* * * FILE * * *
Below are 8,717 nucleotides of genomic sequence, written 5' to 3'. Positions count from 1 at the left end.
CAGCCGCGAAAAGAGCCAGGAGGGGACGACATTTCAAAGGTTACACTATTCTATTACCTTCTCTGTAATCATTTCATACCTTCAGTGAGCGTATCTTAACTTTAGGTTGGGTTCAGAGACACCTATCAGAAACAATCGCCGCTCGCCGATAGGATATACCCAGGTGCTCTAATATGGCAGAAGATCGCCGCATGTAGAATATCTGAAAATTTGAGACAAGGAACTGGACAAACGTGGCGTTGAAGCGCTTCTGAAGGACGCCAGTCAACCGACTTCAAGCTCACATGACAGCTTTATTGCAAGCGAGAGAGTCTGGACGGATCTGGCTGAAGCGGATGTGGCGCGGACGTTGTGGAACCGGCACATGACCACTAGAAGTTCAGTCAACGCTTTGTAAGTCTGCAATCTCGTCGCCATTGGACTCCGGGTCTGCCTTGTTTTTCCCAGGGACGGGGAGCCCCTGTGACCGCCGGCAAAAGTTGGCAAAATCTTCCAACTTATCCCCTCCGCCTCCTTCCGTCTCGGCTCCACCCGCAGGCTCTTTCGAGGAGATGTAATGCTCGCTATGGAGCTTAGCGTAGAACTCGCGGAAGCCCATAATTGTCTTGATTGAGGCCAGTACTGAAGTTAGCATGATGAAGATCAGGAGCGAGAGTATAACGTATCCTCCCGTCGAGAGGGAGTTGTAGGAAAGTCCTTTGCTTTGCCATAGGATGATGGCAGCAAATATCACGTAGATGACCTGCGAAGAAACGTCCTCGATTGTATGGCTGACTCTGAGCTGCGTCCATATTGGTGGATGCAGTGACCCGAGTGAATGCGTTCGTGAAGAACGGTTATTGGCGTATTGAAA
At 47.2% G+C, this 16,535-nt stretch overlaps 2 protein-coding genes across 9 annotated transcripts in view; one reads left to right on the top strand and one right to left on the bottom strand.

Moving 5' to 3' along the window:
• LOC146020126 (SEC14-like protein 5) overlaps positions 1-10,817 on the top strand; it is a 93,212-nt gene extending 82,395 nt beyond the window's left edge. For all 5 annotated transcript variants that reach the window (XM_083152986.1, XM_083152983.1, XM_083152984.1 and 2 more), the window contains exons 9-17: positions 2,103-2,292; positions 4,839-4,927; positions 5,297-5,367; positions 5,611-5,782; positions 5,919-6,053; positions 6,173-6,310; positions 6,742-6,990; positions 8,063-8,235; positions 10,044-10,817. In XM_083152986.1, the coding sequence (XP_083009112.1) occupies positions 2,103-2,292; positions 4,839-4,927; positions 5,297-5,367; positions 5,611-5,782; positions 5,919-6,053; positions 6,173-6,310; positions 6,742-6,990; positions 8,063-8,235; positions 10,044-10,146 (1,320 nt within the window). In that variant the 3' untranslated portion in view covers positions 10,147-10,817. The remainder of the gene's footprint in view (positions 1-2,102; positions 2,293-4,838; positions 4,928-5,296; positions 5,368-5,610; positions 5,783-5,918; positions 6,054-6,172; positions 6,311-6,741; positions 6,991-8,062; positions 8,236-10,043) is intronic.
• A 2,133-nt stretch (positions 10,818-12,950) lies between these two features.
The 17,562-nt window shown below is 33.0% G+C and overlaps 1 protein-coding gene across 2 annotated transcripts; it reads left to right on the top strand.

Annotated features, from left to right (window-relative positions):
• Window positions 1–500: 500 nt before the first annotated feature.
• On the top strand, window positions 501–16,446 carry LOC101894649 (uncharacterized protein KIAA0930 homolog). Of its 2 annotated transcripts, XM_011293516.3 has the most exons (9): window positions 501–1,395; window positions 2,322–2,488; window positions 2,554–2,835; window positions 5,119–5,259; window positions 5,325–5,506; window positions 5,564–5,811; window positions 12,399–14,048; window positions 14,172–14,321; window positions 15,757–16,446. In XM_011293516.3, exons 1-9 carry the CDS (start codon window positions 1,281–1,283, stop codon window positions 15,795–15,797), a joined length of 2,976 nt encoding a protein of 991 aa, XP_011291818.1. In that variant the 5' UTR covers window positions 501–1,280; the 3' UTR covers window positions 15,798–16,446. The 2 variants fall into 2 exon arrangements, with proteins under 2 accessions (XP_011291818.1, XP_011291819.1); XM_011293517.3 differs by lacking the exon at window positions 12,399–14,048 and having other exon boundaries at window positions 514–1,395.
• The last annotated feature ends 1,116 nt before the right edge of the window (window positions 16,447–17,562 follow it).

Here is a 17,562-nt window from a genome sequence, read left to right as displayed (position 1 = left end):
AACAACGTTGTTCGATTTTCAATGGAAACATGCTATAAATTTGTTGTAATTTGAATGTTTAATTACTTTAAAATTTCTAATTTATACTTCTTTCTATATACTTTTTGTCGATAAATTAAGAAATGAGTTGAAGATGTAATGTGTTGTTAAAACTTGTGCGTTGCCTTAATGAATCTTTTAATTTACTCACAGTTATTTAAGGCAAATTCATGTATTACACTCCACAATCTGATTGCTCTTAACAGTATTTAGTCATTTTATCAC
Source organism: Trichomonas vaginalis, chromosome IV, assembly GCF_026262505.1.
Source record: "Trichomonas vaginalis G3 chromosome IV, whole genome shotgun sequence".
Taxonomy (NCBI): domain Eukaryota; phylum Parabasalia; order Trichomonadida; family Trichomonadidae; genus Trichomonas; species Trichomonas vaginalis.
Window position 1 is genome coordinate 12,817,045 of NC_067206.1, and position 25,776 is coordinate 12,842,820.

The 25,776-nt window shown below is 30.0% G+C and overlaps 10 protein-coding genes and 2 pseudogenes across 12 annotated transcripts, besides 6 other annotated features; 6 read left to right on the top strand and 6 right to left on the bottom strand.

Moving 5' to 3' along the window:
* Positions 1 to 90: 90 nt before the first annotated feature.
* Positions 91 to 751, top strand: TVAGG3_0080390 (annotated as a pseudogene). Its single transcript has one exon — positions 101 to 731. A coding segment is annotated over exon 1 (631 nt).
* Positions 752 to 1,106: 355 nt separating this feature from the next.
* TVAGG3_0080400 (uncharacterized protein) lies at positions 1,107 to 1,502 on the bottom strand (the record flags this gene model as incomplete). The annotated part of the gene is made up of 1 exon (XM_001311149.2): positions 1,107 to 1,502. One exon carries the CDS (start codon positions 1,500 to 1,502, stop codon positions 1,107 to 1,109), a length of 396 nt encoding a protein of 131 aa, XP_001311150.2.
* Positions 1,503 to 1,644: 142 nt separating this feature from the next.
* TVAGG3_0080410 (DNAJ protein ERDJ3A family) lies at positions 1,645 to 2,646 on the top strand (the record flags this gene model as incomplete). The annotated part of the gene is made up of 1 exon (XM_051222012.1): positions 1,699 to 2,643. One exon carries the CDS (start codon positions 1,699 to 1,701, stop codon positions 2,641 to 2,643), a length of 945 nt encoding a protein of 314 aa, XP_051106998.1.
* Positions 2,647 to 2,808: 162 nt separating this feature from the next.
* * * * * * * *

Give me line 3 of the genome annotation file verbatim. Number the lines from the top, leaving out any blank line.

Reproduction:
At 47.2% G+C, this 16,535-nt stretch overlaps 2 protein-coding genes across 9 annotated transcripts in view; one reads left to right on the top strand and one right to left on the bottom strand.